Fenwick teacher wins ‘Jeopardy!’ tournament, pockets $250,000
BY LORI RACKL TV Criticfirstname.lastname@example.org February 26, 2013 7:06PM
Colby Burnett and Alex Trebek on "Jeopardy!" Credit: Jeopardy Productions, Inc.
Some of the questions and answers — or answers and questions — Colby Burnett got right on “Jeopardy!”
A. Bryan Cranston stars in this highly acclaimed AMC series, a whole different kind of cooking show.
Q. What is “Breaking Bad?”
A. November is the main month for this king of meteor showers.
Q. What are the Leonids?
A. [New York] mayor three different times from 1800 to 1815, he was “de man” to improve American infrastructure.
Q. Who is DeWitt Clinton?
A. In the whispering gallery in the dome of this London cathedral, one can hear whispered words over 100 feet across the dome.
Q. What is St. Paul’s?
A. One of the two years in which three men served as president of United States.
Q. What is 1841?
Updated: February 27, 2013 7:21AM
A world history teacher from Chicago schooled the competition to win the Tournament of Champions on Tuesday’s episode of “Jeopardy!”
Colby Burnett, 29, walked away with the $250,000 grand prize, which he’ll add to the $100,000 he won after clinching the quiz show’s teachers tournament last fall.
This puts Burnett in an elite group of high-earning “Jeopardy!” champions. But don’t expect the Fenwick High School teacher to quit his day job — or even to buy a car to commute to his day job from his Near West Side apartment. He’ll stick with public transportation, thank you very much.
“A car is a luxury, not a necessity,” Burnett said Tuesday at Fenwick, where students and fellow teachers gathered in the auditorium to watch the episode and cheer him on.
“Just because you have money doesn’t mean you have to spend money,” he added. “I suppose I’m going to wind up investing it very conservatively.”
One thing Burnett does plan on buying is a condo for his mother. While growing up in Chicago’s Austin neighborhood, his mom worked night shifts to make enough money to send him to the Oak Park Catholic high school where he now works.
She also helped keep him from racking up “horrendous debt” at Northwestern University.
Tuesday’s episode capped off a two-day finale that pit Burnett against a research chemist from Charlotte, N.C., and a NASA analyst from Alabama. The teacher got off to a slow start, ending up in the hole after the first commercial break and trailing his opponents at the start of the Double Jeopardy round. But he picked up steam and had enough of a cushion from Monday’s win to emerge tournament champ.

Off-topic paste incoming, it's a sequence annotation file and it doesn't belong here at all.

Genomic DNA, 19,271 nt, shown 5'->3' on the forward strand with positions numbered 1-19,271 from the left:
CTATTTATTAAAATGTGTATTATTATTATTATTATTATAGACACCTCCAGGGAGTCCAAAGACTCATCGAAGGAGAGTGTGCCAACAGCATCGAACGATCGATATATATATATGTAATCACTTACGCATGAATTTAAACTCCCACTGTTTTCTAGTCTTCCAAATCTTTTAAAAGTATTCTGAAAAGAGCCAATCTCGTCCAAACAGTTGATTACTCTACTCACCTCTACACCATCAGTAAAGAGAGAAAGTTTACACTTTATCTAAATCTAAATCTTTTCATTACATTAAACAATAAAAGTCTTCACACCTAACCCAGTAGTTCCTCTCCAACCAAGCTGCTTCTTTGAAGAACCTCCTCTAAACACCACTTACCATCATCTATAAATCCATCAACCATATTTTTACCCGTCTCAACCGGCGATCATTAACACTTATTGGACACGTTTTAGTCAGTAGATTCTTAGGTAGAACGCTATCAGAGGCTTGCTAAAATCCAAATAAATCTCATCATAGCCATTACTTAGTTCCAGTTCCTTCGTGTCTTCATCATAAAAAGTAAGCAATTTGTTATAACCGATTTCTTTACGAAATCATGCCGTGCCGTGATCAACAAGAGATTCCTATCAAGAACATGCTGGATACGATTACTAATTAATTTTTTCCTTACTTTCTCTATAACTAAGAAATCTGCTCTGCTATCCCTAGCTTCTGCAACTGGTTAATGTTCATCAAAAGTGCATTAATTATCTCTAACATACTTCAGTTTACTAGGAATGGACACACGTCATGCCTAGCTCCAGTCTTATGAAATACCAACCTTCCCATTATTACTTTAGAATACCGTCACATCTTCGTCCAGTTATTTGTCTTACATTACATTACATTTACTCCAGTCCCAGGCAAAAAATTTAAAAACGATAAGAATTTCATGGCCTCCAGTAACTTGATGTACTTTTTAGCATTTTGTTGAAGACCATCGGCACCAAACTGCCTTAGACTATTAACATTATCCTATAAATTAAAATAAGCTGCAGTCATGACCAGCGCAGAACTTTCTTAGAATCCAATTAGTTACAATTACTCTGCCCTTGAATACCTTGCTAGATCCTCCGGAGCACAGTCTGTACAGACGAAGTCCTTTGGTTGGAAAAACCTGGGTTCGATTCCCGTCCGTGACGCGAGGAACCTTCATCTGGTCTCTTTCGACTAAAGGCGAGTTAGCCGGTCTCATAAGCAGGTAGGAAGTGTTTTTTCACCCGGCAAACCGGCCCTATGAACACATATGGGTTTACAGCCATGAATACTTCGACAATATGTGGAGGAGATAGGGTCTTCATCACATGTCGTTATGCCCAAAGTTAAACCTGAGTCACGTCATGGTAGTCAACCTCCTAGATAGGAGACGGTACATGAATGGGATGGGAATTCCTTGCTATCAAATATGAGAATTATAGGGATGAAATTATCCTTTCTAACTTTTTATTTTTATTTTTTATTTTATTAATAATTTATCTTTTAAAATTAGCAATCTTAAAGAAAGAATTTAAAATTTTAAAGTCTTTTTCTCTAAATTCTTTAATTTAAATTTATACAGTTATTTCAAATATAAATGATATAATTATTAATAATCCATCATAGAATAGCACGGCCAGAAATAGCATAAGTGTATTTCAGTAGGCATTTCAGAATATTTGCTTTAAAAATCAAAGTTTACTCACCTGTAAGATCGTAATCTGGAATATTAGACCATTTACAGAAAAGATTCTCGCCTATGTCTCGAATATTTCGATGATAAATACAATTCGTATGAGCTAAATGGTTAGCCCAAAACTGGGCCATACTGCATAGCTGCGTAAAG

“I thought I’d be knocked out in the first round,” said Burnett, who fended off against several competitors with more wins under their belts.
“Fortune just favored me,” he said about his victories in both the teachers and the champions tourneys. “I certainly don’t think I’m above and beyond the smartest person in either of those groups of people.”
Those are humble words coming from a man described on the Internet as the cockiest contestant in the show’s history. Wrote one blogger: “His facial expressions after hearing the questions scream, ‘PSHT! You think I don’t know that s---?’”
Said Burnett, “My eyebrows flare up when I’m thinking, and when I’m on a game show I’m thinking a lot. I don’t hold back emotions at all.”
That includes calling out “Jeopardy!” host Alex Trebek on Monday’s episode, where Trebek made a crack about Colby sharing his name with a type of cheese. Burnett sarcastically shot back that he’d never heard that one before.
“I got teased about that from a fairly young age,” he said. “I’m not taking this from anyone. I don’t care who you are.”
Burnett said he doesn’t mind if viewers think he’s cocky. “Maybe I am to a certain extent. I like the fact that I know things. I’ve been involved in academic competitions since I was 14 years old.”
The coach of Fenwick’s scholastic bowl team does, however, care what his students think.
“They’ve been behind me 100 percent,” he said. “They know how much effort I try to put into being knowledgeable about all things.”